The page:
At last month’s meeting of the new diverseCity Book Club at BookPeople, a Chinese-American man walked in about 10 minutes after the discussion had gotten underway.
“Is this the book club that’s open to anyone?” he asked, holding onto the reading selection, Ta-Nehisi Coates’ “Between the World and Me,” a 150-page essay about the author’s at times harrowing experience growing up in Baltimore as a young, black man.
After receiving a resounding “Yes!” the man pulled up a chair and joined the group. There, around the table, sat about 10 Austinites from all walks of life.
For about 90 minutes, the conversation around themes of the book frequently flowed into topics ranging from racism to self-defense courses. One compelling idea led to another and the conversation just never stopped.
The Chinese-American visitor, when he spoke, stunned members of the group with his soulful, mellow southern drawl, later explained by the fact that he grew up in Louisiana but made his way to Austin about four years ago.
Another member of the group, an Austinite originally from England, compared his own early life journey to that of Coates’, describing the stifling and alienating experiences he endured.
Over chips, salsa, and a cheese and fruit platter, the discussion was at times light-hearted and comical, other times difficult and somber, but always relevant to an individual – or our collective – reality in Austin.
Why don’t we acknowledge what diversity we do have and collaboratively create campaigns to build on that?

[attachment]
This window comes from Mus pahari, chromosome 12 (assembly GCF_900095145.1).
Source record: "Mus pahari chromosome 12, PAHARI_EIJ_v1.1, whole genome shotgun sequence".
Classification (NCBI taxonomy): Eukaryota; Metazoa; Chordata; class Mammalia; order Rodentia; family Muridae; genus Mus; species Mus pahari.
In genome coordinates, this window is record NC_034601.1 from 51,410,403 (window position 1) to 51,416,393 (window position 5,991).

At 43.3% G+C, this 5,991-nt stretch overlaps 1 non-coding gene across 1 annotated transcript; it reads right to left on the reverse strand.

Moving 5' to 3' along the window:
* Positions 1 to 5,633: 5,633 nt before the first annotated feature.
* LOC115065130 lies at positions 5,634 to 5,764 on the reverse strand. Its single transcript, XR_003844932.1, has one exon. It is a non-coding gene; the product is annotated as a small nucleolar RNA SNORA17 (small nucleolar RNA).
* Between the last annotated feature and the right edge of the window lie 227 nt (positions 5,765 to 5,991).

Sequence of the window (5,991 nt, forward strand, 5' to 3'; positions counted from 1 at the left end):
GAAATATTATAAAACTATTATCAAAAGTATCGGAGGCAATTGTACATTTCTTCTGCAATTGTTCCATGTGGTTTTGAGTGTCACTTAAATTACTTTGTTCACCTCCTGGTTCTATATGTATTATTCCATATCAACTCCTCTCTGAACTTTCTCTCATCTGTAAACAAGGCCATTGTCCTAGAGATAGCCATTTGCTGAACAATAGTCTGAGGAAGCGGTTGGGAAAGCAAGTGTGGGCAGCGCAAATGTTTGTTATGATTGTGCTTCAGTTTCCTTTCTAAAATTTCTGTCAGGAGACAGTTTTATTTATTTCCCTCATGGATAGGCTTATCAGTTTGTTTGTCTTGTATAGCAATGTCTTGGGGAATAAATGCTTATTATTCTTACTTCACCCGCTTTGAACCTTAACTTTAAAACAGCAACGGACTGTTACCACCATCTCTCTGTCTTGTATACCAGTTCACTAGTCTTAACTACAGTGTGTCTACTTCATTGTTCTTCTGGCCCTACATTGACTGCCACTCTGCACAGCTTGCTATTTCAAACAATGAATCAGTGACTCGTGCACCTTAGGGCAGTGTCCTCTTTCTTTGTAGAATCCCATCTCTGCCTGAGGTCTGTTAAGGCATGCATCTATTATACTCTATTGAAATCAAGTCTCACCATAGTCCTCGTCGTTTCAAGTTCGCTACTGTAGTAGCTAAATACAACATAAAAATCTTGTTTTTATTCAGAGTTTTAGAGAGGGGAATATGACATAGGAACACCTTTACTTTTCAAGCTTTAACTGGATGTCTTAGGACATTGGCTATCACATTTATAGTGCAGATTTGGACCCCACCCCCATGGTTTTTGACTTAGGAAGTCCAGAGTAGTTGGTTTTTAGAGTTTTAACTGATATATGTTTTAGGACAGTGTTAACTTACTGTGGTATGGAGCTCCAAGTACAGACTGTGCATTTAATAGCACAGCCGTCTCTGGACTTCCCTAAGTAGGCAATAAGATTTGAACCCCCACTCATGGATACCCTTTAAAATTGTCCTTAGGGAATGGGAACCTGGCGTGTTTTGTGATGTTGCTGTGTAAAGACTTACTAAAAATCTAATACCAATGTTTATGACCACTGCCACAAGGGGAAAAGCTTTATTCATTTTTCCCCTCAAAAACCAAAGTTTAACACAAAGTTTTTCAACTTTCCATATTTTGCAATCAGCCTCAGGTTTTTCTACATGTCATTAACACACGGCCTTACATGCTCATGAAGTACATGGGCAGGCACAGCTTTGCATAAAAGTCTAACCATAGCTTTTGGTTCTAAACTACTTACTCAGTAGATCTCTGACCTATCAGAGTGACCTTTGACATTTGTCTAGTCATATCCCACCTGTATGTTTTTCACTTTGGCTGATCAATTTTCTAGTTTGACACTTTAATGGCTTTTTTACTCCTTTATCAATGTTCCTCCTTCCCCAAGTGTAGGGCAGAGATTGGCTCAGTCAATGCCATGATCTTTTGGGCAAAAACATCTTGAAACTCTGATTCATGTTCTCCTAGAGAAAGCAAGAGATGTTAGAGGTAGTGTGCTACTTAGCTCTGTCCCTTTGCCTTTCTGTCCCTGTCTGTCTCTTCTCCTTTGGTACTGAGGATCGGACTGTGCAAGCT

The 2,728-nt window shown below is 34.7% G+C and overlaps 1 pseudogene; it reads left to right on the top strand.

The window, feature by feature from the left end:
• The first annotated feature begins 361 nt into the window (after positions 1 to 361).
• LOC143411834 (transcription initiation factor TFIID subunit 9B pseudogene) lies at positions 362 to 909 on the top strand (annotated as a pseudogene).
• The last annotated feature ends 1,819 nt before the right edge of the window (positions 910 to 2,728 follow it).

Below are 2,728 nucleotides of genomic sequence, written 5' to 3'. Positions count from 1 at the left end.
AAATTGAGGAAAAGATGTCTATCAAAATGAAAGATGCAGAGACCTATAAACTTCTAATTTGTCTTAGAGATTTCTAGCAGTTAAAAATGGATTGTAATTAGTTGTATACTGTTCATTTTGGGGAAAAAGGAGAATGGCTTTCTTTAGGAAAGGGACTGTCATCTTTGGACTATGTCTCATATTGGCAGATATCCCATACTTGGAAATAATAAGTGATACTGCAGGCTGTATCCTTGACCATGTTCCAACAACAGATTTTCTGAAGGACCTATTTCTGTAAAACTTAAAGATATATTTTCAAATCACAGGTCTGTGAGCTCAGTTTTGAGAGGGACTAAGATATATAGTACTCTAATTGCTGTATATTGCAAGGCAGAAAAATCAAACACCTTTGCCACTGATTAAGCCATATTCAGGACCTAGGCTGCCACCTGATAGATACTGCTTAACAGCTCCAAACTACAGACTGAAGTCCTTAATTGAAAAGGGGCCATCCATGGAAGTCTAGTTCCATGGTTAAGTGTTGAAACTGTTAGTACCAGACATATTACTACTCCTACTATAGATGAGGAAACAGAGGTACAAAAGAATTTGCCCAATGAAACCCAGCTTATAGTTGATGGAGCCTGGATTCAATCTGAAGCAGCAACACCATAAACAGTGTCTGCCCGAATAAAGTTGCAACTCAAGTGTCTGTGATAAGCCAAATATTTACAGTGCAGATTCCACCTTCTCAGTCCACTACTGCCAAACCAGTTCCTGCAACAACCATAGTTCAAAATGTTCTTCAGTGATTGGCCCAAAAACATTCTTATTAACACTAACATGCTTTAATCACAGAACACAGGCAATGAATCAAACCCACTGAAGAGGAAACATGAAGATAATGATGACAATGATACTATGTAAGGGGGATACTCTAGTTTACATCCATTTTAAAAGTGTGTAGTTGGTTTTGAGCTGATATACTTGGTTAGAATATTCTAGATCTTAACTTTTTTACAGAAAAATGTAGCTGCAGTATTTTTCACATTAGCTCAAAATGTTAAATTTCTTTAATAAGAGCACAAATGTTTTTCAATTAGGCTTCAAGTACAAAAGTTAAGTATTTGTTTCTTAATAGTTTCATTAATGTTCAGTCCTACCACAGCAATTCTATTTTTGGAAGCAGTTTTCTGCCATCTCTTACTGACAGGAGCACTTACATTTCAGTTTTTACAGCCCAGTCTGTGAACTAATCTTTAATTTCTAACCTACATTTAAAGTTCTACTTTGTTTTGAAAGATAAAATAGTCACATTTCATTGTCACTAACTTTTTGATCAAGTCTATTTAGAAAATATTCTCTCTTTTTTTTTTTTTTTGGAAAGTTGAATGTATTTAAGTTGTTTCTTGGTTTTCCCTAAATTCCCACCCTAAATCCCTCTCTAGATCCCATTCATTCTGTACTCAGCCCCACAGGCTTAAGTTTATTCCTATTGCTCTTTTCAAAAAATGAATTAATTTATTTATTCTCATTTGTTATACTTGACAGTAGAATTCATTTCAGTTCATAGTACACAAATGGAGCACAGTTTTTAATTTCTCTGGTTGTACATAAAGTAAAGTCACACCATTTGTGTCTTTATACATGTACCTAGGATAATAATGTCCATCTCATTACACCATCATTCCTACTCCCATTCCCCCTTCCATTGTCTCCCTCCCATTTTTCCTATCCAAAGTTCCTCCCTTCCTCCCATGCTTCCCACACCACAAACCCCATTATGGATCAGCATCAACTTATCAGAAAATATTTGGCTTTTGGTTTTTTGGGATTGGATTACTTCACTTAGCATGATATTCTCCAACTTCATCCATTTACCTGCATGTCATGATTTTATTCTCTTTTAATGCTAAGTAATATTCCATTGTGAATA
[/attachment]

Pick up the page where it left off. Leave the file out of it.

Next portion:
Native Austinite Charlotte Moore, a local writer who happens to be Black, started the book club in January. Her motivation was stirred by two things: a desire to read more books and a frustration with recurrent grievances about the city’s growing homogeneity.
“So much has been written about Austin’s lack of diversity,” Moore said. “We know that people of color are leaving or, for various reasons, being forced out of the city. But, there is still diversity in Austin. While we try and figure out ways to compel people of color and varied ethnicities to remain in or move to Austin, why don’t we acknowledge what diversity we do have and collaboratively create campaigns to build on that?”
Moore is reporting on diversity in Austin for an article in soulciti later this month.
Currently, the club meets every two months. There are no fees or requirements for membership, save for a desire to read and a mind open and willing to contemplate differing opinions about the social issues Austinites face today.
Click here for more information about diverseCity Book Club. Another upcoming event for Austin readers is the Austin African American Book Festival, celebrating its 10th anniversary on Saturday, Jun. 25, at the Carver Museum & Library.